Thank you Kristen for your inspiring devo! I appreciate the action provoking discussions! I am ready to purse Him deeper! You greatly remind us to lean on Heavenly Father in difficult times while also praising Him and thanking Him! Oh Jesus thanking for saving us!

Sue Bohlin almost 3 years ago

Excellent devo, Kristen. The Lord used you to bless me this morning. I will use some of your points on suffering well to close out a message I’m giving on the problem of evil and suffering at a women’s retreat next month. How do we REJOICE instead of RESENT when suffering crashes into our lives?

(By the way, I’ll be giving the same message that I taught at Women’s Bible Study in January: )

Mike worley almost 3 years ago

Kristen, Thank you for the reminder that a important part of our faith is to be able to rejoice when times are hard. I need that this morning. Mike

Christina "Chris" Gray almost 3 years ago

Thanks for encouraging us all in God’s truth and the great opportunity we have for God to grow us into the image of our risen Savior Jesus through the difficulties, trials and to be able to share this hope in us with others as they go through trials. Glory to God! Keep on!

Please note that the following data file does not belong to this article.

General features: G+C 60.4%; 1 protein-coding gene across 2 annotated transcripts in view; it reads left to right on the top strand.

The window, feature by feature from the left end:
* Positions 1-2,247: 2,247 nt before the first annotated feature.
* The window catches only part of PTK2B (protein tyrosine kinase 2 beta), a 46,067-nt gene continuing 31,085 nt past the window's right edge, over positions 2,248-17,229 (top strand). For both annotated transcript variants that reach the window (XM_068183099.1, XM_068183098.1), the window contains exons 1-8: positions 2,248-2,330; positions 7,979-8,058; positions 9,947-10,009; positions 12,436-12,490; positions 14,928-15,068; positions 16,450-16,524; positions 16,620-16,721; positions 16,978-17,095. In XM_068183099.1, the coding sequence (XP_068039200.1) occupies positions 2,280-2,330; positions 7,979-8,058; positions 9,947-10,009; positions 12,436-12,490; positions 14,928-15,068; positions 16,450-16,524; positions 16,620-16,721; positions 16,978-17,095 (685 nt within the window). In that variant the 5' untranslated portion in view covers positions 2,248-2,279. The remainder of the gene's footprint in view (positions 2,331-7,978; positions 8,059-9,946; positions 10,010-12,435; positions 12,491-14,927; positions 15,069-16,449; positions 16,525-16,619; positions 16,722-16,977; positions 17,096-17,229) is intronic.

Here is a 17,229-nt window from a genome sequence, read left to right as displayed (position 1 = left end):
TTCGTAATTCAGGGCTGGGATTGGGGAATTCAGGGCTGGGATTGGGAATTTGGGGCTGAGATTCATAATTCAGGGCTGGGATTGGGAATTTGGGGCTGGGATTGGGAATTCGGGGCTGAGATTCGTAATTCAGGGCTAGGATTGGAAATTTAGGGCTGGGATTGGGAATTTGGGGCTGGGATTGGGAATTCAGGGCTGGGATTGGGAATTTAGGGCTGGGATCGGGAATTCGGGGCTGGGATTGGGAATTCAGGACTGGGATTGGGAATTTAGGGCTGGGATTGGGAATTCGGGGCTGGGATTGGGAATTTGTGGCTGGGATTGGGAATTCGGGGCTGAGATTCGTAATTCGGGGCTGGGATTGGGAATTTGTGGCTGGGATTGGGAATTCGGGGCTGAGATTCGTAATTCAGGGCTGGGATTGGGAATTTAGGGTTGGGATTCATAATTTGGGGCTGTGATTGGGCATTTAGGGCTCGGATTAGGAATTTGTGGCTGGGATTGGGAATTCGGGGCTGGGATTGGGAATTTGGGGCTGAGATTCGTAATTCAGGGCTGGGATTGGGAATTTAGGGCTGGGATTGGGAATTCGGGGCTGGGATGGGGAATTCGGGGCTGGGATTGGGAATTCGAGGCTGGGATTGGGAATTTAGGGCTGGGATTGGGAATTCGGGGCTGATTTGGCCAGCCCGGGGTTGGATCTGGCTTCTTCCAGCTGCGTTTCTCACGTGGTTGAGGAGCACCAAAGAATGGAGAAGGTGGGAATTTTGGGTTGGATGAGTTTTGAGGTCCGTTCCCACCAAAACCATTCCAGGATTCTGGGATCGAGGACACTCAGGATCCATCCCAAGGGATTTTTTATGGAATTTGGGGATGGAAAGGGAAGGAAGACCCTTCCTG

greg jones almost 3 years ago

“Feed our faith instead of our feelings”, that’s some great insight. Some suffering is outside my control but most sufferings I have control over. They usually start out as what could be described better as tensions. How those tensions are fed determines my suffering or my faith. Faith is hopeful, dreadful is suffering, both are unknowns. One way we experience the unseen God in the present is by how we experience the unknown in the present. When that is realized, no matter what else I might be feeling at the same time, secure in faith is my foundation. I am hopeful over dreadful through the company I keep in prayer.

Michael Scaman almost 3 years ago

Come lift up your Sorrows by Michael Card

People disagree on what Jesus did on Weds, his arrest plotted. Having wept over Jerusalem He may have retreated to Bethany remaining all of Weds, or may continued to teaching in the temple. Among the last recorded interactions was when some Greeks ‘wanted to see Jesus’. Jn 12:20 They were a foretaste of salvation coming to all men which is hopeful but also at the same time Jesus was troubled by what was coming